I guess regarding your questions about suppliment feed, the layer mash/ crumbles/pellets would be considered suppliment feed(?) Don't know how to answer that, exactly. They are considered a complete diet. But then many people suppliment with BOSS, animal protein, fish meal, and others. You get kinda lost in the verbiage. hmm

post #3 of 6

OH yeah, you can use pine shavings in the next boxes. Probably pine needles or dry lawn grass as well.

post #4 of 6

Scratch is a treat, not a food. Think scratch=cookies, layer feed=a meal. I throw a handful of scratch on the ground in the run every few days.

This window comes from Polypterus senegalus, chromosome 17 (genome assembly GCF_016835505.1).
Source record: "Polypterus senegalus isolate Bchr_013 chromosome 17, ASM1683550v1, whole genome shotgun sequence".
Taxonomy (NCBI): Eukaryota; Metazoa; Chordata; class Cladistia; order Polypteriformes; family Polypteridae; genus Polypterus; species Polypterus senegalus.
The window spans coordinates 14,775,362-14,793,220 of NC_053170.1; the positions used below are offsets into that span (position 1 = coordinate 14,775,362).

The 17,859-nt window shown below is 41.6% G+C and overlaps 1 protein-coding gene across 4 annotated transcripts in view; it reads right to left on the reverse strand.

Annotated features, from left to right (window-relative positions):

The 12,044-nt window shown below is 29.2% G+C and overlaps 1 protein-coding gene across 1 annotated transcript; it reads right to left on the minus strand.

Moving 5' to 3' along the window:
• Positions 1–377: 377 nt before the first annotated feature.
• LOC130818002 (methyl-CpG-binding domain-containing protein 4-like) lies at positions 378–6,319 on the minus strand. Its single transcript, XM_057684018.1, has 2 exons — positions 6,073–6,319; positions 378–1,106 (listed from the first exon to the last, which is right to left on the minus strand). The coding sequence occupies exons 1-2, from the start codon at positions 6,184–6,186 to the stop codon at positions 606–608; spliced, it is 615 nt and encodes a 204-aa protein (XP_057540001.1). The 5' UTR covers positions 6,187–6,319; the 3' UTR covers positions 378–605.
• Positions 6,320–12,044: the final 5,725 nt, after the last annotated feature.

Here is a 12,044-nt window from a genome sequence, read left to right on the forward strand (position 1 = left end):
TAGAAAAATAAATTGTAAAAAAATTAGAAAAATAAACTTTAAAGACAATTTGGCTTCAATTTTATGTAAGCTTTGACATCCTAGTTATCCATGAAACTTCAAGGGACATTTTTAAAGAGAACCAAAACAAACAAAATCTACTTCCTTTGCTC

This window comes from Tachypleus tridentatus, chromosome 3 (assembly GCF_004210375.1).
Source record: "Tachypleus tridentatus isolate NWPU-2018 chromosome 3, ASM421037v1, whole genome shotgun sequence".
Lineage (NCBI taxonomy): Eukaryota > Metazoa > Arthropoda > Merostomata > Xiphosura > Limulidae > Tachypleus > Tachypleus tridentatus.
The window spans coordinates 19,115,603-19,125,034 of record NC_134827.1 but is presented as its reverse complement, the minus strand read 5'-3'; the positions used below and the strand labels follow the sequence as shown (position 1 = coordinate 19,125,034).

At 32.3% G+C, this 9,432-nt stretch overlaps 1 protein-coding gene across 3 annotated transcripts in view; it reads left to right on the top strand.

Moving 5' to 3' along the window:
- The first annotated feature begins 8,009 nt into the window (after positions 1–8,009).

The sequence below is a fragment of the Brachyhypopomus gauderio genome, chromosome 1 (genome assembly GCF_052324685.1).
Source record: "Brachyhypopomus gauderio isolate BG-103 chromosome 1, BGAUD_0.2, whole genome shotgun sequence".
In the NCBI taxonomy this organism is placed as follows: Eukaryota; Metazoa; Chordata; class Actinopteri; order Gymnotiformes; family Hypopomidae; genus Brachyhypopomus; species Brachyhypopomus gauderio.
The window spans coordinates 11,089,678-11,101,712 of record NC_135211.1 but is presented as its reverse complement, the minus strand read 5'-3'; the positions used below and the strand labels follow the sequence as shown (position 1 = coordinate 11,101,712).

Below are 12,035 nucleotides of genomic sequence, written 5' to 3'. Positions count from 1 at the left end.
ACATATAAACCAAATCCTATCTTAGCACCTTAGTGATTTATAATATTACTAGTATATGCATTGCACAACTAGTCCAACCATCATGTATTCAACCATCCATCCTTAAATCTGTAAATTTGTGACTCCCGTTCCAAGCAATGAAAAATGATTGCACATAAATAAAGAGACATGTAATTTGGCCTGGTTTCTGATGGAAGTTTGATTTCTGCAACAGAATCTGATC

Layer feed can come in pellet, crumble and mash form. I use crumble. That is their regular feed, available to my girls all day.

Starter is for chicks, can be fed right up until they lay.

Supplements can probably be any number of things. The only things I have out would be the dish of grit and a dish of oyster shell. Grit needs to be provided as soon as they start eating anything other than the starter feed. It helps them "chew" since they have no teeth. Oyster shell is only provided once they start laying, to provide calcium if they feel they need it.

I use pine shavings in the nest box.

post #5 of 6

Starter --
A balanced feed meant as the sole ration for chicks from hatching to twelve weeks of age.
At 12 weeks of age the birds can be changed to Grower or Developer. Starter can be Medicated or Non-Medicated when Medicated it is with either Amprolium or Lasalocid. Starter is available in Mash, Crumble or Pellet form

Stater/ Grower --